Laura & Emma by Kate Greathead: book review
Overview: Laura descends from American royalty – diluted enough that it doesn't come with all the privileges, only most of them. She works for the nonprofit that her family started and her lifestyle is greatly supplemented by them. She's not sure she wants to have a child at all until a surprise pregnancy changes everything. She decides to keep the baby and raise the child as a single mother. This book cover the 1980s and 1990s as Laura navigates New York society and raising a daughter without a partner in a world full of social pressure. In the most slice of life style possible, you come to see the trials and tribulations of not just one mother-daughter relationship but the web of various familial ties that surround Laura. Overall: 4
Characters: 4 While some might find Laura off-putting, I very much enjoyed her as a narrator. She's frank and says what other people aren't willing to. This aspect of her comes through most in her narration, though the book is in third person, as her actions struggle between her ideals and the traditions and rigid social norms she was raised within. She's torn about what aspects of this to uphold in her own life and in her daughter's and which to do away with. Because of Laura's somewhat unique disposition, she finds herself on the outside of society most times, which is generally fine with her, but it's interesting to see how similar patterns arise again as her daughter comes of age in the world Laura never fit into. As the book goes on, the third person narration moves from being close third with Laura to sometimes telling various scenes from Emma's point of view showing her increased agency as she gets older.
As for other characters, the book mainly follows Laura's relationship with her family from her eccentric mother to her reserved father to her somewhat difficult brother and his wife. There's a very broad view of the family dynamics over the years that gets thoroughly examined. Laura also has her friend Margaret who she's been close to since grade school and serves as a confidant even though Margaret is much more entrenched in the world of keeping up appearances than Laura.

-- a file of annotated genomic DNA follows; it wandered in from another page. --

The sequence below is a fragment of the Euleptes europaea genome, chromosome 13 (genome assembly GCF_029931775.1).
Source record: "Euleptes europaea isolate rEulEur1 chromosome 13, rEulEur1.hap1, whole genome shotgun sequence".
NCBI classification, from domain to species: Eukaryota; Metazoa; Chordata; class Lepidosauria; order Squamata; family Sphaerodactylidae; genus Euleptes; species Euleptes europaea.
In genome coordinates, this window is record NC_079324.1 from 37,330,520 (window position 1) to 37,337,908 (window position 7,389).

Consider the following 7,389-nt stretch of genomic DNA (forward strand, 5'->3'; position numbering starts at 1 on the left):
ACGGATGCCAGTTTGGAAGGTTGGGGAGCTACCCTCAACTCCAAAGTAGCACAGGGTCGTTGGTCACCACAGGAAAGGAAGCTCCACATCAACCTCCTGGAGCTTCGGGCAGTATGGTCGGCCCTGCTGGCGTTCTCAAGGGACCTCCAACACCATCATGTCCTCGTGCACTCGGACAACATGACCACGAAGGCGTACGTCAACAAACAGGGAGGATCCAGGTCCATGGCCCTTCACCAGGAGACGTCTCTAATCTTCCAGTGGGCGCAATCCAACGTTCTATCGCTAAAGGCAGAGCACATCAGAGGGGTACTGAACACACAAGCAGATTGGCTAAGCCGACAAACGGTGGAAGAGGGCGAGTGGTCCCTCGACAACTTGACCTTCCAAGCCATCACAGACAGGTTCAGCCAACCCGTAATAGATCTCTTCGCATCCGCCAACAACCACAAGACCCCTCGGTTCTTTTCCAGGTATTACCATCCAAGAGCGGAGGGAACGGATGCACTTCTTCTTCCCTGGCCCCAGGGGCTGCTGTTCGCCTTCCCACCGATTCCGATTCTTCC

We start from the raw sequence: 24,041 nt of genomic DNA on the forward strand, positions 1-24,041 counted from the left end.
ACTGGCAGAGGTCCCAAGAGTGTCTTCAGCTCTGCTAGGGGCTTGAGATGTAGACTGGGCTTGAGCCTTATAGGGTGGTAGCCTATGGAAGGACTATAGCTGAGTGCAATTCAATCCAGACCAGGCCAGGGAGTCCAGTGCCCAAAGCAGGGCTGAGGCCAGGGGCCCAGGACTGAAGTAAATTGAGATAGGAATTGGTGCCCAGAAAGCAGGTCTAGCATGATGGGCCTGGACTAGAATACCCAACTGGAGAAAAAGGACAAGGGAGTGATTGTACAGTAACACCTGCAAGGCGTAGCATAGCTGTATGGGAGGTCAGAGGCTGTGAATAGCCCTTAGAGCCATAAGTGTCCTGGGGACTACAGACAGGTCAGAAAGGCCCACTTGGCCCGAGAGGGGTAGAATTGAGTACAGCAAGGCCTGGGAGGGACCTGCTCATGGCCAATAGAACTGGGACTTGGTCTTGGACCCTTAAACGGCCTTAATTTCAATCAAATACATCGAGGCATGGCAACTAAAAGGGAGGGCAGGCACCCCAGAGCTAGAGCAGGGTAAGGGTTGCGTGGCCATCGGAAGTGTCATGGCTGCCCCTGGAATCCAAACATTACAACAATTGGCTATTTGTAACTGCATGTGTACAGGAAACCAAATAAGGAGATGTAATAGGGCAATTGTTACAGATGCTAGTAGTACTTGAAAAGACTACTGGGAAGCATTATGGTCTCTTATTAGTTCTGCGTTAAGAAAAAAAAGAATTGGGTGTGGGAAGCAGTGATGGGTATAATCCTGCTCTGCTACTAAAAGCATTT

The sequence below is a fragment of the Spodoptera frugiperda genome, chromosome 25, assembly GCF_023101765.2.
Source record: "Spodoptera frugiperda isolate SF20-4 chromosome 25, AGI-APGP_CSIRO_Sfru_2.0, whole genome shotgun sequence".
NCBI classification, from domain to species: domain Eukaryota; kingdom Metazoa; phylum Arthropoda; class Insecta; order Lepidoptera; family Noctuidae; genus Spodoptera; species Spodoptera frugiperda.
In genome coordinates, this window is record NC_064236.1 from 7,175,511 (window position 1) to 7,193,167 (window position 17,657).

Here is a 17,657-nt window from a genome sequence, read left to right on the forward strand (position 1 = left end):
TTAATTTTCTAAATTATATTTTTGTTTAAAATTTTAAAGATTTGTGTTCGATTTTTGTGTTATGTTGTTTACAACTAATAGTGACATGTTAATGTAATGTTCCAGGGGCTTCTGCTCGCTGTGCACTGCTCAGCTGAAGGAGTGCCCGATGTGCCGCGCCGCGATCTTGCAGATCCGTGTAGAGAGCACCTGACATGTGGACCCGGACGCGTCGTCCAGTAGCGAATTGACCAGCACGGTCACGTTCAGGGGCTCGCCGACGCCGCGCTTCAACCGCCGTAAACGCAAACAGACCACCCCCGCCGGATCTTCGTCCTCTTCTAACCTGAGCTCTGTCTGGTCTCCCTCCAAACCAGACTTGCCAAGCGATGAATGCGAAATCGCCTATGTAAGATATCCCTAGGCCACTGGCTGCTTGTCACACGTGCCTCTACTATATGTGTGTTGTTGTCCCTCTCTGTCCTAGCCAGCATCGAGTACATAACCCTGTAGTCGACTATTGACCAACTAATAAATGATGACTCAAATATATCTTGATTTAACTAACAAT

Plot: 4 This is a true slice of life book. Each section starts with a year and then various scenes from that particular year play out jumping around in time and topic separated by section breaks. I really like this vignette sort of style as it makes these thoughtful, introspective books faster paced, but that means that while the book is very linear, it doesn't have heaps of plot. Each year Greathead picks out the significant moments in their relationships to string together. They might be big and dramatic or a small exchange that seems inconsequential until it comes back around years later. The biggest plot point comes in the last chapter of the book leaving the character in a harrowing and unresolved situation. So if you don't like cliff hanger endings, maybe steer clear. It felt a bit odd, but then again, how do you end a book that just plods along through two decades? Where does it end?
Writing: 4 Greathead writes with a real matter of fact delivery. It's a simple but effective style and one that allows her to pull off this vignette style to great effect. She does a good job of weaving together smaller moments to create greater significance and building the characters slowly over a long period of time to make them feel very natural and human. She effectively navigates the points she wants to make without dipping too deeply into any particular theme, and it's an overall satisfying slice of life portrait.
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